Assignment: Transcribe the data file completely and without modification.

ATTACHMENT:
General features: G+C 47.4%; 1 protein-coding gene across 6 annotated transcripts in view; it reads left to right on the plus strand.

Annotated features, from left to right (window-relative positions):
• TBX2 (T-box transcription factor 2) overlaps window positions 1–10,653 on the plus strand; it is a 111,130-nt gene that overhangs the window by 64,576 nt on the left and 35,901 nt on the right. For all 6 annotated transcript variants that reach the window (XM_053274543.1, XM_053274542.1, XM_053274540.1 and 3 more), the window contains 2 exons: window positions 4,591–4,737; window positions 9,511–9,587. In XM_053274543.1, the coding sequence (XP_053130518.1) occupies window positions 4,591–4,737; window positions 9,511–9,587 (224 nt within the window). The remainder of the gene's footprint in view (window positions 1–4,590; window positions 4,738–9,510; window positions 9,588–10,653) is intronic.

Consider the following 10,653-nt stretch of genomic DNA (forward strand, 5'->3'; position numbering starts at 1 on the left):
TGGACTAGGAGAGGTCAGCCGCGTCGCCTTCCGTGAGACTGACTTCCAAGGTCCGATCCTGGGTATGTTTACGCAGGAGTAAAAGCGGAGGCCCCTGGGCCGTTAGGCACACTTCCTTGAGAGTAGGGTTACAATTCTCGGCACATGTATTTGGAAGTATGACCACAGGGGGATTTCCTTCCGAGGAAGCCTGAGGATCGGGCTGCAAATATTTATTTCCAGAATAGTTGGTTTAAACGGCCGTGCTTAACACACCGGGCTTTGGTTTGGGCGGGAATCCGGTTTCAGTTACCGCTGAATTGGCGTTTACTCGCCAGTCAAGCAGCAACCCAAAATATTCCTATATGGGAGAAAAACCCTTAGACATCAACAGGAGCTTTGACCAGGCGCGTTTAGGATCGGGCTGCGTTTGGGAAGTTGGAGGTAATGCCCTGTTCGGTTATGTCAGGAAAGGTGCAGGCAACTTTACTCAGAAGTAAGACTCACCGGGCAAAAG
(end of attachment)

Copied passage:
General features: G+C 47.4%; 1 protein-coding gene across 6 annotated transcripts in view; it reads left to right on the plus strand.

Annotated features, from left to right (window-relative positions):
• TBX2 (T-box transcription factor 2) overlaps window positions 1–10,653 on the plus strand; it is a 111,130-nt gene that overhangs the window by 64,576 nt on the left and 35,901 nt on the right. For all 6 annotated transcript variants that reach the window (XM_053274543.1, XM_053274542.1, XM_053274540.1 and 3 more), the window contains 2 exons: window positions 4,591–4,737; window positions 9,511–9,587. In XM_053274543.1, the coding sequence (XP_053130518.1) occupies window positions 4,591–4,737; window positions 9,511–9,587 (224 nt within the window). The remainder of the gene's footprint in view (window positions 1–4,590; window positions 4,738–9,510; window positions 9,588–10,653) is intronic.

Consider the following 10,653-nt stretch of genomic DNA (forward strand, 5'->3'; position numbering starts at 1 on the left):
TGGACTAGGAGAGGTCAGCCGCGTCGCCTTCCGTGAGACTGACTTCCAAGGTCCGATCCTGGGTATGTTTACGCAGGAGTAAAAGCGGAGGCCCCTGGGCCGTTAGGCACACTTCCTTGAGAGTAGGGTTACAATTCTCGGCACATGTATTTGGAAGTATGACCACAGGGGGATTTCCTTCCGAGGAAGCCTGAGGATCGGGCTGCAAATATTTATTTCCAGAATAGTTGGTTTAAACGGCCGTGCTTAACACACCGGGCTTTGGTTTGGGCGGGAATCCGGTTTCAGTTACCGCTGAATTGGCGTTTACTCGCCAGTCAAGCAGCAACCCAAAATATTCCTATATGGGAGAAAAACCCTTAGACATCAACAGGAGCTTTGACCAGGCGCGTTTAGGATCGGGCTGCGTTTGGGAAGTTGGAGGTAATGCCCTGTTCGGTTATGTCAGGAAAGGTGCAGGCAACTTTACTCAGAAGTAAGACTCACCGGGCAAAAG